Valarie Hodges

State Rep. Valarie Hodges, R-Denham Springs, believes a return of full state control of ITEP is the only way Louisiana can improve its image of tax stability with manufacturing companies.

BATON ROUGE – Completion on the relocation of power lines and property acquisition will top the work order list for the construction of the Comite River Diversion Canal, officials from the project task force said in a meeting Tuesday.

The meeting at the State Capitol marked the first since an announcement that the U.S. Army Corps of Engineers committed $343 million for completion of the long-awaited project.

The state Department of Transportation and Development will meet with representatives from the COE next week to focus on completion of the 14,000 acres of land along U.S. 61 and re-routing of utility lines to complete the first functional phase of the project. The clearing of utilities will follow up with construction of a railroad bridge over the highway in what comprises the longest and costliest phase of the project.

The time frame on the remaining acquisitions remains uncertain, according to DOTD Chief Engineer Chris Knotts.

“At this point, we’re not sure if they want us to continue in that role, if they want to take it over or if it will be a split duty,” he said. “We can’t let it go dormant.”

Knotts did not have an exact figure on the number of parcels remaining, but the DOTD bought large tracks with canal corridors and adjacent pieces for mitigation.

As soon as the DOTD gets the right of way, they plan to move forward in a structured order to acquire property on bridges and move forward on acquisition on land for the next phase.

“It will involve logical steps,” Knotts said. “I think when the public realizes this project is actually going to be built, we will actually get more public cooperation than we got in the past.”

A time frame of three to four years remains the goal for completion, he said.

A message of due diligence prevailed amid the accolades for officials who secured the funding for the project.

“We’ve got the biggest piece of the puzzle,” said state Rep. Valarie Hodges, R-Denham Springs, who heads the task force. “The lack of money has been the prevailing reason why we couldn’t move forward with the project, but that’s no longer an issue.”

At the same time, she and other members stressed that celebration is premature.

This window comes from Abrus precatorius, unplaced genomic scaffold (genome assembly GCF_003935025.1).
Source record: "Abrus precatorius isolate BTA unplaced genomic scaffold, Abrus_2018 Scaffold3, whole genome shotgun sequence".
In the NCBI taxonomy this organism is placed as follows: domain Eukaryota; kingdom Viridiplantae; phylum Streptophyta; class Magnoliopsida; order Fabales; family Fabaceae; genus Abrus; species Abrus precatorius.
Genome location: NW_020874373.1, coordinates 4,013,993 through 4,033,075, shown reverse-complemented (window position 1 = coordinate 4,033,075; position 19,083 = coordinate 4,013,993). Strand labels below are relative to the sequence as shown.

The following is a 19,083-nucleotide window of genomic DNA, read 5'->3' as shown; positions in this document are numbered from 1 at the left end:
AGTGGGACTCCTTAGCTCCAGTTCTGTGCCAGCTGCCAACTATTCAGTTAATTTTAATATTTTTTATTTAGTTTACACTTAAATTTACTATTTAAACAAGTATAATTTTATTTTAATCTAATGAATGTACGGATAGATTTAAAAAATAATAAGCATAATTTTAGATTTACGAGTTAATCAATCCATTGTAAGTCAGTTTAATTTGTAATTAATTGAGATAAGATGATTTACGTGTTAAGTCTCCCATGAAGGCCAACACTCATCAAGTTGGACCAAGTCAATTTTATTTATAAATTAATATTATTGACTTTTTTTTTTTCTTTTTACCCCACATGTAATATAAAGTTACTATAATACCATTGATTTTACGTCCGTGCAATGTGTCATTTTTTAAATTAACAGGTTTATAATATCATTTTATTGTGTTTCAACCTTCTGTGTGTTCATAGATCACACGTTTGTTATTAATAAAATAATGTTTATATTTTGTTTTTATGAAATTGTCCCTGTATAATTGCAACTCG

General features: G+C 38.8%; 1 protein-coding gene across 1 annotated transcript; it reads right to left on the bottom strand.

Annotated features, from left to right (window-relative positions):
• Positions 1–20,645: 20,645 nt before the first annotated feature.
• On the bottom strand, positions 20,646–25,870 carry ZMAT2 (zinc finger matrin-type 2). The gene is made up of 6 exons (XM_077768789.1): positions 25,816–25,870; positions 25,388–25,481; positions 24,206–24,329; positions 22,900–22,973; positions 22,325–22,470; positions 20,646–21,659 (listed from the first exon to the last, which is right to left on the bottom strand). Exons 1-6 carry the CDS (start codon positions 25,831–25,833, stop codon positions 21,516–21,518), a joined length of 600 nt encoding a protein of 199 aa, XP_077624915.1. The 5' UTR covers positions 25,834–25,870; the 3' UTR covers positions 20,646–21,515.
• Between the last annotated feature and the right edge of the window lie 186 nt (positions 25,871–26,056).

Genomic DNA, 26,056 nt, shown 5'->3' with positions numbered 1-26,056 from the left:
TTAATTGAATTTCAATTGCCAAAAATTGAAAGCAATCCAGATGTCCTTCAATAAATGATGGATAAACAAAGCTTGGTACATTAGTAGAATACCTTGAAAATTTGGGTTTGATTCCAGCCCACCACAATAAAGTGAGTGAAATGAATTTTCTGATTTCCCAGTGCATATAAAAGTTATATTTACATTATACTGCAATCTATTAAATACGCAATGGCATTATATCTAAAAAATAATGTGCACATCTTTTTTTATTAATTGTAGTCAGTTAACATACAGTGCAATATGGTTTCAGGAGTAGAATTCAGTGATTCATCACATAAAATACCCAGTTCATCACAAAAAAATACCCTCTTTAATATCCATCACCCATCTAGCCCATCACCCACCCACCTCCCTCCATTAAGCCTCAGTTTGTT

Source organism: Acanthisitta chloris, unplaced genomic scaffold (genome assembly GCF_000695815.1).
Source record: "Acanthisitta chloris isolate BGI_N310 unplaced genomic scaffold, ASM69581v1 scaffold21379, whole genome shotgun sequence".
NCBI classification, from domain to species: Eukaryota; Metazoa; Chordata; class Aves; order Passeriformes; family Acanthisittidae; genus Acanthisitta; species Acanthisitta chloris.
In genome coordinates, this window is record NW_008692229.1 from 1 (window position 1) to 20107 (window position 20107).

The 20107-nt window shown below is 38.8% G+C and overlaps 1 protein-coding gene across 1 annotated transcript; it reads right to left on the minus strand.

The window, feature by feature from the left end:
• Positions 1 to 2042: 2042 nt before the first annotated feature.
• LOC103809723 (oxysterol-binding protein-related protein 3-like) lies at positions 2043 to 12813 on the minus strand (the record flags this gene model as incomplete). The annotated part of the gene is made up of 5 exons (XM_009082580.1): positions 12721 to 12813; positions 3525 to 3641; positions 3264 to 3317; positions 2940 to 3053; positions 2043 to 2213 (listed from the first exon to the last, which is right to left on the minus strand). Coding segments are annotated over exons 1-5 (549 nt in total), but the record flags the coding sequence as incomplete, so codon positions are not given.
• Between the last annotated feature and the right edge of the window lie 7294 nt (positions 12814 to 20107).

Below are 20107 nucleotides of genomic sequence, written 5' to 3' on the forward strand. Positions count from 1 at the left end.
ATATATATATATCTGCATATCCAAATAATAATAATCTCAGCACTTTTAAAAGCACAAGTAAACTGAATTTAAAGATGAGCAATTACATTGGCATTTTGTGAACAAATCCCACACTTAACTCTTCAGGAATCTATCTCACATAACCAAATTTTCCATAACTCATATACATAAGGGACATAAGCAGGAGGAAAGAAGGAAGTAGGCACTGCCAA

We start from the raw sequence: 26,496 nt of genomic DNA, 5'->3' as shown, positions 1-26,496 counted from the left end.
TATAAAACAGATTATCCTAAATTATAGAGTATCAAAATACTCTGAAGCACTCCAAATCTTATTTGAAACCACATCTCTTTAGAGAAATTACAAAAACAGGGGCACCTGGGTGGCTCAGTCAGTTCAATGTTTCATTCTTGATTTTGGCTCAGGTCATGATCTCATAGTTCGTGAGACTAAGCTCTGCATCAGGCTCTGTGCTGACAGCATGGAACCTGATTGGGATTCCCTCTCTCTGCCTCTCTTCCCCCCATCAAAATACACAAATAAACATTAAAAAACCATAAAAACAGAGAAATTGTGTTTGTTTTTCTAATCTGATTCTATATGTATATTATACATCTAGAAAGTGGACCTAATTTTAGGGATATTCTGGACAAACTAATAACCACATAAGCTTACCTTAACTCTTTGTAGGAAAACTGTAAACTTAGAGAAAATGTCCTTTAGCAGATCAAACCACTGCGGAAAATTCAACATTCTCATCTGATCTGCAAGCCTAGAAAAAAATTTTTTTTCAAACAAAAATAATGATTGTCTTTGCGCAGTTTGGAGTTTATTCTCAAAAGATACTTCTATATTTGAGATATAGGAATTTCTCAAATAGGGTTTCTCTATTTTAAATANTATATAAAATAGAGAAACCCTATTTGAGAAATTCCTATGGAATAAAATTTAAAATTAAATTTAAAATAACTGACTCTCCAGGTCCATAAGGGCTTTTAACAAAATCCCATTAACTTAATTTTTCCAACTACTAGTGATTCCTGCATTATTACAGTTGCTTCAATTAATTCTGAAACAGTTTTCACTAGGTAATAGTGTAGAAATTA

“We can’t rest yet,” Hodges said.

Paul Sawyer, chief of staff for Congressman Garret Graves, also urged the committee not to rest on the laurels just yet.

“We’re at halftime, and we need to convert soil to concrete,” he said.

Sawyer said he and Graves will work on a timeline for when the project can be built, but the Corps of Engineers is waiting for implementation guidelines from the federal headquarters.

Graves is working to move the finalized guidelines forward as soon as possible, Sawyer said.

“We’ve got the money, so there’s no reason not to move forward,” he said. “The word is 'diligence.' How we address this will have an impact on how we address floods in the future.”

The combination of the CRDC project and a total of $10 billion in federal funds to improve flood control in the Greater Baton Rouge region.

The allocation includes $1.2 billion for homes and buildings damaged in the flood, $1.4 billion in flood protection and $1.2 billion Graves and Gov. John Bel Edwards announced for flood mitigation.

It does not mean the end to work on future flood control, Sawyer said.

The region should also benefit from the governor’s executive order for the formation of the Council on Watershed Management, which will address flood issues from a regional approach. It will consist of officials from the state Department of Transportation and Development, the Governor’s Office of Homeland Security and Emergency Preparedness, Coastal Protection and Restoration, the Governor’s Office of Community Development and the Wildlife and Fisheries Commission, who will work on methods to control regional floodplain management.

“With 100 percent funding of the Comite River Diversion Canal, the East Baton Rouge flood project and billions more, we’re about to achieve the flood protection we needed in 1983,” said Sawyer. “It’s a very important distinction to make that we’re only achieving 1983 flood protection when we need 2018 protection."

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